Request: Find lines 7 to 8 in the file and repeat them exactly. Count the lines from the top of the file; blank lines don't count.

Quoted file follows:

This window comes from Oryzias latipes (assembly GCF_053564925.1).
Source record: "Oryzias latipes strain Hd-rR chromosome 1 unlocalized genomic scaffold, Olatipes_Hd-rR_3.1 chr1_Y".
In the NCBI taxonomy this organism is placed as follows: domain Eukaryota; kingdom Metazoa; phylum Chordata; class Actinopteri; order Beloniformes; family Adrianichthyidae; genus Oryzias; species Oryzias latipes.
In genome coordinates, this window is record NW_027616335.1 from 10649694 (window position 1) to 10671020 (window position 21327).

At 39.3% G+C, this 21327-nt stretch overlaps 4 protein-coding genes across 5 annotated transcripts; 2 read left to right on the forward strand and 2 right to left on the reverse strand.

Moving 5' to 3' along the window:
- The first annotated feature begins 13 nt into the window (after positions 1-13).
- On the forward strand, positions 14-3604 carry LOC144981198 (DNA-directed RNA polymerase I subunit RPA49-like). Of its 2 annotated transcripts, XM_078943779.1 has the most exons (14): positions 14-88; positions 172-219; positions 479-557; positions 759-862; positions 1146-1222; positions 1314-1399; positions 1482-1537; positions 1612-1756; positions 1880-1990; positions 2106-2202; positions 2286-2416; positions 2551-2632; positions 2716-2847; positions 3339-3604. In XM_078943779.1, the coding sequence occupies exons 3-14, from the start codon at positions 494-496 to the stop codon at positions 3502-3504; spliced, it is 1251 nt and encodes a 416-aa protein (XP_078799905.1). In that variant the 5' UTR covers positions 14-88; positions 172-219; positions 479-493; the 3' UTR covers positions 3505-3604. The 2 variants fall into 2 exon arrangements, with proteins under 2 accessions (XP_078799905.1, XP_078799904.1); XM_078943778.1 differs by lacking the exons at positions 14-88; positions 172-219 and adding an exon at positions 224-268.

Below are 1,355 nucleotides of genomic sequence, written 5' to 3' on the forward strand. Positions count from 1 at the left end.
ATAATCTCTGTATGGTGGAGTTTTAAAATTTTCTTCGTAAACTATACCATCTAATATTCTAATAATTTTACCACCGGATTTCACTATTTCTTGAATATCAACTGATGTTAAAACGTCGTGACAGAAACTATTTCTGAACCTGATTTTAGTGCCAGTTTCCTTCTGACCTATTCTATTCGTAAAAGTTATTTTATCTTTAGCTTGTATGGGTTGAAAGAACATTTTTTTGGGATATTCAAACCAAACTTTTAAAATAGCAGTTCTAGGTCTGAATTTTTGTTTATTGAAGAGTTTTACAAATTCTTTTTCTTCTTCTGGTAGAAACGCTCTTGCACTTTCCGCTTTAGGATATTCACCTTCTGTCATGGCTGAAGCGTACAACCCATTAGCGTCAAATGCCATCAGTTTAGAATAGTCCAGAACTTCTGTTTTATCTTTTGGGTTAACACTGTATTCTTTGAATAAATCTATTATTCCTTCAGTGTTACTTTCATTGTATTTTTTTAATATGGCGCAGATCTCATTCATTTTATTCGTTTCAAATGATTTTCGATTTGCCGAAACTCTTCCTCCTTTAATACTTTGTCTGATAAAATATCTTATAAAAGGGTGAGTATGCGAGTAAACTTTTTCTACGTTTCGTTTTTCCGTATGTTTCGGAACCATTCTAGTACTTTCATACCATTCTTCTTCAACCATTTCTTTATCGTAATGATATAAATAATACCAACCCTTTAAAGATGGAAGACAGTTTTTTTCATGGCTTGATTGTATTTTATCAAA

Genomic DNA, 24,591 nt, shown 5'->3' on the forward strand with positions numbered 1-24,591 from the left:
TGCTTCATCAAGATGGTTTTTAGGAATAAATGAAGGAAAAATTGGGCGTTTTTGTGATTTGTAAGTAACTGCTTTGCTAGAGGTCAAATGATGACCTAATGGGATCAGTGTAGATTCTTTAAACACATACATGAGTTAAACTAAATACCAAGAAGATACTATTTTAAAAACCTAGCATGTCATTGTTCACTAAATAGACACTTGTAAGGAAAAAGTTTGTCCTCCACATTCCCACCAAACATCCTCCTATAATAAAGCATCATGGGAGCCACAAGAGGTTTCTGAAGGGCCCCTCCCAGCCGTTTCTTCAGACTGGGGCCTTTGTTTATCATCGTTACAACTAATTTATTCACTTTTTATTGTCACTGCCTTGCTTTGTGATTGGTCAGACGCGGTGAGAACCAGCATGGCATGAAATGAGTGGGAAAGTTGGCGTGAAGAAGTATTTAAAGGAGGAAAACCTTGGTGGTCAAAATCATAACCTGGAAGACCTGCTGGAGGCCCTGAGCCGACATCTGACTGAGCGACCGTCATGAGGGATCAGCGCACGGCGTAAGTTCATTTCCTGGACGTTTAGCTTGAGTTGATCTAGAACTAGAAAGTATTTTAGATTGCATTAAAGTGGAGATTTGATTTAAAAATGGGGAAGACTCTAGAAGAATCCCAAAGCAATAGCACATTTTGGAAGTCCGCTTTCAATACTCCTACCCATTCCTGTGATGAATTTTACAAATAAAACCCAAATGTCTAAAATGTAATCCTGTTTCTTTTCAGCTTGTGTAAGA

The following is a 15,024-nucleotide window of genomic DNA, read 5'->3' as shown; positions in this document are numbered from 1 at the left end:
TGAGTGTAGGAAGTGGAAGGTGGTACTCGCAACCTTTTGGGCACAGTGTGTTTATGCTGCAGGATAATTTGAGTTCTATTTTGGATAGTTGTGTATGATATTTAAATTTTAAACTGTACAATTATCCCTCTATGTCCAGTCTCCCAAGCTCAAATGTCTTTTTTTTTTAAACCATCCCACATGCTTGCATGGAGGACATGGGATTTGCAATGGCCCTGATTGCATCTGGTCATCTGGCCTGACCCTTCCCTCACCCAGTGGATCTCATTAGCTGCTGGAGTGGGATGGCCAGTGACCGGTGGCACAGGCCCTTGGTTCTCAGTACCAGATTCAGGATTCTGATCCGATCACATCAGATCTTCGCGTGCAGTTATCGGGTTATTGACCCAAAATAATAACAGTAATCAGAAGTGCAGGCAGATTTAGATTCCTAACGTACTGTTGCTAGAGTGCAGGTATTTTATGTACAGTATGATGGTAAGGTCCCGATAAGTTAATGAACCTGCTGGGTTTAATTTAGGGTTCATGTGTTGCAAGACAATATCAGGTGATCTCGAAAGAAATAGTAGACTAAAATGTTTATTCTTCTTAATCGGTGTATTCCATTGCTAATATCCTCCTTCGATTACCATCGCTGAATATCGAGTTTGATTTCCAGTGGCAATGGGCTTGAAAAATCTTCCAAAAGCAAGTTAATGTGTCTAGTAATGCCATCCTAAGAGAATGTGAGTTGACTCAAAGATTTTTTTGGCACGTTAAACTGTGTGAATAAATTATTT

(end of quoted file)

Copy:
- The first annotated feature begins 13 nt into the window (after positions 1-13).
- On the forward strand, positions 14-3604 carry LOC144981198 (DNA-directed RNA polymerase I subunit RPA49-like). Of its 2 annotated transcripts, XM_078943779.1 has the most exons (14): positions 14-88; positions 172-219; positions 479-557; positions 759-862; positions 1146-1222; positions 1314-1399; positions 1482-1537; positions 1612-1756; positions 1880-1990; positions 2106-2202; positions 2286-2416; positions 2551-2632; positions 2716-2847; positions 3339-3604. In XM_078943779.1, the coding sequence occupies exons 3-14, from the start codon at positions 494-496 to the stop codon at positions 3502-3504; spliced, it is 1251 nt and encodes a 416-aa protein (XP_078799905.1). In that variant the 5' UTR covers positions 14-88; positions 172-219; positions 479-493; the 3' UTR covers positions 3505-3604. The 2 variants fall into 2 exon arrangements, with proteins under 2 accessions (XP_078799905.1, XP_078799904.1); XM_078943778.1 differs by lacking the exons at positions 14-88; positions 172-219 and adding an exon at positions 224-268.